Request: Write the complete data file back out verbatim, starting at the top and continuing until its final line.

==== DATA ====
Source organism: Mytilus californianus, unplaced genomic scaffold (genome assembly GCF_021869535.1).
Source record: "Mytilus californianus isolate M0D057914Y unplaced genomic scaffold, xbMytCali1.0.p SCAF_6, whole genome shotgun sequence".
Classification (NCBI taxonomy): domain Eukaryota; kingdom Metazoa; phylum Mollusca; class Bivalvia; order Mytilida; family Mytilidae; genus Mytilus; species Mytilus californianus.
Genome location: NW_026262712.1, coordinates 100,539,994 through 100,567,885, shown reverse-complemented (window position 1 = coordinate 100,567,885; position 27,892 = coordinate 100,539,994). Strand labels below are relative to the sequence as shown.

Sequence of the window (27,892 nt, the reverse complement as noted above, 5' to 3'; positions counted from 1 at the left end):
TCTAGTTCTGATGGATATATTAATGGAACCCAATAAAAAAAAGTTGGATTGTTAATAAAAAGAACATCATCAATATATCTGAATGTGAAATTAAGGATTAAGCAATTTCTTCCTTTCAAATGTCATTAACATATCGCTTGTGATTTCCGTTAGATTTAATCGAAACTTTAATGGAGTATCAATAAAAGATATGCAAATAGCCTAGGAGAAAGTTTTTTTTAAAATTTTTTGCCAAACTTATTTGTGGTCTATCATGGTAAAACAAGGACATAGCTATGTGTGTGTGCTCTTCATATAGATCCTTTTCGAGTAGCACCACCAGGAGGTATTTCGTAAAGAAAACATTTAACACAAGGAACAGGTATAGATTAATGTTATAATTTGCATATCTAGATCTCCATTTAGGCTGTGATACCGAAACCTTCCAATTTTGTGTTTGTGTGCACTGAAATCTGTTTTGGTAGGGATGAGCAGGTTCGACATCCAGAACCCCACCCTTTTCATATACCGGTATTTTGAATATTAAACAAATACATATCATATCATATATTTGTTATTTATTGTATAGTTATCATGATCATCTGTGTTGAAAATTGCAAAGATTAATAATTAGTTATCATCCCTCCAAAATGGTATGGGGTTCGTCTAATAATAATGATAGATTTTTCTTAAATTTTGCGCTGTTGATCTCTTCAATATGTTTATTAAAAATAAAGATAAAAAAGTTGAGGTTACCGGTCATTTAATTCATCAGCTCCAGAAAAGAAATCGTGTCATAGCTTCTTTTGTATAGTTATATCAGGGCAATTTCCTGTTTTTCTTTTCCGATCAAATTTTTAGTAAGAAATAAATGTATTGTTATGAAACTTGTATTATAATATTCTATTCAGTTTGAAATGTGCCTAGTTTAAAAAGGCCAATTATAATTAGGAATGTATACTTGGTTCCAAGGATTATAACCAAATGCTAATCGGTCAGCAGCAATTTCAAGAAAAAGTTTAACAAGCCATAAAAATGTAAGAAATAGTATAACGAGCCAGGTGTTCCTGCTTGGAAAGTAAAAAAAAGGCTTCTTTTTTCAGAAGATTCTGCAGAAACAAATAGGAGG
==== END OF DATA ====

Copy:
Source organism: Mytilus californianus, unplaced genomic scaffold (genome assembly GCF_021869535.1).
Source record: "Mytilus californianus isolate M0D057914Y unplaced genomic scaffold, xbMytCali1.0.p SCAF_6, whole genome shotgun sequence".
Classification (NCBI taxonomy): domain Eukaryota; kingdom Metazoa; phylum Mollusca; class Bivalvia; order Mytilida; family Mytilidae; genus Mytilus; species Mytilus californianus.
Genome location: NW_026262712.1, coordinates 100,539,994 through 100,567,885, shown reverse-complemented (window position 1 = coordinate 100,567,885; position 27,892 = coordinate 100,539,994). Strand labels below are relative to the sequence as shown.

Sequence of the window (27,892 nt, the reverse complement as noted above, 5' to 3'; positions counted from 1 at the left end):
TCTAGTTCTGATGGATATATTAATGGAACCCAATAAAAAAAAGTTGGATTGTTAATAAAAAGAACATCATCAATATATCTGAATGTGAAATTAAGGATTAAGCAATTTCTTCCTTTCAAATGTCATTAACATATCGCTTGTGATTTCCGTTAGATTTAATCGAAACTTTAATGGAGTATCAATAAAAGATATGCAAATAGCCTAGGAGAAAGTTTTTTTTAAAATTTTTTGCCAAACTTATTTGTGGTCTATCATGGTAAAACAAGGACATAGCTATGTGTGTGTGCTCTTCATATAGATCCTTTTCGAGTAGCACCACCAGGAGGTATTTCGTAAAGAAAACATTTAACACAAGGAACAGGTATAGATTAATGTTATAATTTGCATATCTAGATCTCCATTTAGGCTGTGATACCGAAACCTTCCAATTTTGTGTTTGTGTGCACTGAAATCTGTTTTGGTAGGGATGAGCAGGTTCGACATCCAGAACCCCACCCTTTTCATATACCGGTATTTTGAATATTAAACAAATACATATCATATCATATATTTGTTATTTATTGTATAGTTATCATGATCATCTGTGTTGAAAATTGCAAAGATTAATAATTAGTTATCATCCCTCCAAAATGGTATGGGGTTCGTCTAATAATAATGATAGATTTTTCTTAAATTTTGCGCTGTTGATCTCTTCAATATGTTTATTAAAAATAAAGATAAAAAAGTTGAGGTTACCGGTCATTTAATTCATCAGCTCCAGAAAAGAAATCGTGTCATAGCTTCTTTTGTATAGTTATATCAGGGCAATTTCCTGTTTTTCTTTTCCGATCAAATTTTTAGTAAGAAATAAATGTATTGTTATGAAACTTGTATTATAATATTCTATTCAGTTTGAAATGTGCCTAGTTTAAAAAGGCCAATTATAATTAGGAATGTATACTTGGTTCCAAGGATTATAACCAAATGCTAATCGGTCAGCAGCAATTTCAAGAAAAAGTTTAACAAGCCATAAAAATGTAAGAAATAGTATAACGAGCCAGGTGTTCCTGCTTGGAAAGTAAAAAAAAGGCTTCTTTTTTCAGAAGATTCTGCAGAAACAAATAGGAGG